National Partnership for Women & Families

In the News

S.C. 20-week ban forces providers to send women out of state for care

Physicians working at the Medical University of South Carolina (MUSC) have been forced to send patients seeking abortion care to other states because of a new South Carolina law (Act 183) banning the procedure at or after 20 weeks of pregnancy, the Charleston Post and Courier reports (Sausser/Prabhu, Charleston Post and Courier, 8/20).

Background

The law, signed in May, requires physicians to determine the length of gestation prior to providing abortion care, except in cases of endangerment to a woman's life. The legislation also includes an exception if the physician determines that the fetus is nonviable. It does not include exceptions for cases of severe fetal anomalies, rape or incest.

The law calculates gestation as weeks post fertilization. Physicians convicted of violating the law could face fines of up to $10,000 and/or potential prison time of up to three years.

The legislation affects abortion care provided only at hospitals in the state. The three abortion clinics in the state do not provide abortion care after 15 weeks of pregnancy (Women's Health Policy Report, 5/26).

Law deters physicians from providing needed care

Scott Sullivan, director of maternal-fetal medicine at MUSC and chair of the South Carolina chapter of the American College of Obstetricians and Gynecologists, said MUSC is sending women to out-of-state providers, even in instances of life endangerment or a nonviable fetus, because the hospital's legal team cannot determine how to ensure providers offer care in compliance with the law. Prior to the law's implementation, MUSC provided abortion care only in instances of life endangerment or fatal fetal anomalies.

Sullivan explained that providers only in very rare instances can tell a patient with complete certainty that a fetus is not viable. He noted that in certain situations, an infant with a fatal fetal anomaly may live for a short time after birth.

Similarly, Sullivan said the law complicates care for a woman who becomes ill during pregnancy. For example, he said pregnancy could induce organ failure in a woman diagnosed with cancer, but that providers would be unable to provide abortion care if the woman was more than 20 weeks pregnant.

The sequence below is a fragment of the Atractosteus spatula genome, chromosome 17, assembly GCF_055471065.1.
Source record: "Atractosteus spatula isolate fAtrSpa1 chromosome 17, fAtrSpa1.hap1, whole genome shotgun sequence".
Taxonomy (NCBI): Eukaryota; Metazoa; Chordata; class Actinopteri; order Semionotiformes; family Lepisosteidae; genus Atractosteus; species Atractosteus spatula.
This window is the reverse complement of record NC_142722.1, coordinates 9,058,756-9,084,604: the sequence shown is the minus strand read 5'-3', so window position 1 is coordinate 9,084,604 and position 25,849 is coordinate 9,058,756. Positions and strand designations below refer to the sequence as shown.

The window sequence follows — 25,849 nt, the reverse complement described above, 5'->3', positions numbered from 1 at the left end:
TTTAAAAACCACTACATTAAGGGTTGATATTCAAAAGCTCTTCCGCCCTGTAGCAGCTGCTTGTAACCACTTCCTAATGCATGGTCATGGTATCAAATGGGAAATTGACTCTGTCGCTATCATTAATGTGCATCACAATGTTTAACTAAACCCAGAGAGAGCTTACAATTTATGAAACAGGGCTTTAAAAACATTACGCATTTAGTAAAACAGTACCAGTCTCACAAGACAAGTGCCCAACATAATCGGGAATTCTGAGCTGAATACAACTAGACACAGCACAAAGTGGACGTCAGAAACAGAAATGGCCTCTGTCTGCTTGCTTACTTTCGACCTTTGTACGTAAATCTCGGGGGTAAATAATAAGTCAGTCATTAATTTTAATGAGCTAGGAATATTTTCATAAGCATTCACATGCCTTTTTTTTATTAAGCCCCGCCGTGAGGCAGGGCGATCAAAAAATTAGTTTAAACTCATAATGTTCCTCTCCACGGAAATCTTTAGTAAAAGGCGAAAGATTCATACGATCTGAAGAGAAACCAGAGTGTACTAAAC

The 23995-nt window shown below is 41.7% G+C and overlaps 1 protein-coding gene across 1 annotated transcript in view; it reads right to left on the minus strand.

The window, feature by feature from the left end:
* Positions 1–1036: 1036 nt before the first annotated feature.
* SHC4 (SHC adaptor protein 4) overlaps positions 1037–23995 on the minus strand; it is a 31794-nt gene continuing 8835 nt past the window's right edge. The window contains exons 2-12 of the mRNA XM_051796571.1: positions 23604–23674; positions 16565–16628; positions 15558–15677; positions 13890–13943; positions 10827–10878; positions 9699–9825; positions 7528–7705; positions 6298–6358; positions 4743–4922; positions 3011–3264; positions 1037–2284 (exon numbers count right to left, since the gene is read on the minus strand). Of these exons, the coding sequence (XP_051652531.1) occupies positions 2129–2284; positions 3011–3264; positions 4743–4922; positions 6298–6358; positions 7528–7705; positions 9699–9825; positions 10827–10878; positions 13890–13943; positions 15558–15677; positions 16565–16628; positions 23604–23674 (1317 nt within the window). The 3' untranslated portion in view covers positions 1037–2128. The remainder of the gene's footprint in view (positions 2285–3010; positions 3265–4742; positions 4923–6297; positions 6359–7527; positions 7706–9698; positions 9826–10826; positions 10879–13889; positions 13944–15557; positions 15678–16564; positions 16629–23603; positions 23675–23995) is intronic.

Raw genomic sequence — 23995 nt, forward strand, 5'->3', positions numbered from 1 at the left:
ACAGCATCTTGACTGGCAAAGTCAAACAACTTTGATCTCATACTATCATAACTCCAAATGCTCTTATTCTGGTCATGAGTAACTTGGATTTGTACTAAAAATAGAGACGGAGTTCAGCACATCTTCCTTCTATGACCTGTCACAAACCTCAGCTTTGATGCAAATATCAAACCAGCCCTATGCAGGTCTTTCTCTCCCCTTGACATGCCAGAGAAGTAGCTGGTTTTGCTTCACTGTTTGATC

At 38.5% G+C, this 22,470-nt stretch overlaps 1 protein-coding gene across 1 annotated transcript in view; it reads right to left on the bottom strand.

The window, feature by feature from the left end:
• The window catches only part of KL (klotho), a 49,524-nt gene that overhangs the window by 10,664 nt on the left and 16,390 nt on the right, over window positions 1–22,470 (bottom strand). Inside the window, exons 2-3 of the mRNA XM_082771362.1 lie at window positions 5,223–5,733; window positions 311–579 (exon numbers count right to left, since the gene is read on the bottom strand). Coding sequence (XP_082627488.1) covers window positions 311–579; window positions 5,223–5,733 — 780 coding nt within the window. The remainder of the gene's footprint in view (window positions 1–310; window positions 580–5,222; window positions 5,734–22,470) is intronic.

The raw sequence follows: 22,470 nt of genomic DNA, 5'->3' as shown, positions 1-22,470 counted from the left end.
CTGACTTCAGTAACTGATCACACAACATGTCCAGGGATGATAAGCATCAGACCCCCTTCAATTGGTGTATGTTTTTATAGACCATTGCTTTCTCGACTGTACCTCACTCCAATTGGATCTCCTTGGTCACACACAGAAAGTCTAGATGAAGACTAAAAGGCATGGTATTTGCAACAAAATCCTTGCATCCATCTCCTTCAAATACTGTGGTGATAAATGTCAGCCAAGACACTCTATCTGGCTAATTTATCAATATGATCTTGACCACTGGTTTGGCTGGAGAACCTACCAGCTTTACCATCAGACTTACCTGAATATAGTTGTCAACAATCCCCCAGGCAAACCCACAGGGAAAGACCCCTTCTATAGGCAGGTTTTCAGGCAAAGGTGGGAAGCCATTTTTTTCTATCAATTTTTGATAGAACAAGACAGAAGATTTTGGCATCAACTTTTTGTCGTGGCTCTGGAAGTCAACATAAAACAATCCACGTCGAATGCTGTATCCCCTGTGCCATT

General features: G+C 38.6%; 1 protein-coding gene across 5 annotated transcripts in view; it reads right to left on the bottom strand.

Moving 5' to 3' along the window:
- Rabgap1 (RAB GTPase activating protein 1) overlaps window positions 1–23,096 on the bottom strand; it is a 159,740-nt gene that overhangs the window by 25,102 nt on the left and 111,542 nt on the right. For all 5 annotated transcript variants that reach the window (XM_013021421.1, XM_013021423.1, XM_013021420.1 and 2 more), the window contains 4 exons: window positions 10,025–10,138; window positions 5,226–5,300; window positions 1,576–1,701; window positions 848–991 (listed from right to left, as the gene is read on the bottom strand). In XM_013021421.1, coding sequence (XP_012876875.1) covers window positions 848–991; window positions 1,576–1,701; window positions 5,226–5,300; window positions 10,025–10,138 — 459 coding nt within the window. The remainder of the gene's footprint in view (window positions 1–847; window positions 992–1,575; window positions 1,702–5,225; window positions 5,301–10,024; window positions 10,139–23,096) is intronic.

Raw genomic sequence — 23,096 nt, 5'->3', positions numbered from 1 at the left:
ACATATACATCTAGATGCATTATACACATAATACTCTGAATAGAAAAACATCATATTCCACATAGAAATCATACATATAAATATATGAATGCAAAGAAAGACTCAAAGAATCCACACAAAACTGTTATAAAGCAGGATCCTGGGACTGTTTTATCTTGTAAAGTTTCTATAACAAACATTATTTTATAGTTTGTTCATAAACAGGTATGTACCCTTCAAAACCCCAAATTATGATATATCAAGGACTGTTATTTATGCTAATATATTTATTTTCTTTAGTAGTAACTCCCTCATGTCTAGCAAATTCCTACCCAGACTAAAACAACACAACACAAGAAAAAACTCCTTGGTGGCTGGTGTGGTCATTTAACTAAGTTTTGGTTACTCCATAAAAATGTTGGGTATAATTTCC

Sullivan said, "We've had [women seeking abortion care] go to Georgia, New Jersey and Colorado ... And of course we've had some women who don't have the money for that. They just can't access the service."

Noting that at least 13 other states have enacted similar bans, Sullivan added that providers in other regions are tackling the same issues. "That happens all the time, unfortunately," he said.

Separately, a spokesperson for MUSC's legal team said the law's language was unclear. "There is some debate about how the 'post-fertilization age' is calculated," the legal team said, adding, "Further, based on the plain language of the statute, exceptions are extremely rare both as they relate to a fetal anomaly and as they relate to medical emergencies for the [pregnant women]. As a result, the physician's ability to provide appropriate care to the [woman] and [fetus] may be compromised."

State House Minority Leader Todd Rutherford (D), who opposed the ban when it was proposed, reiterated his concerns about the legislation. "Part of the reason why (MUSC's) in-house attorneys would be having problems is because that's what happens when the Legislature tries to play God." He added, "Supporters of the bill demonstrate a total disrespect for women and their health care, and believe 170 people sitting in Columbia know better than a physician in a room" (Charleston Post and Courier, 8/20).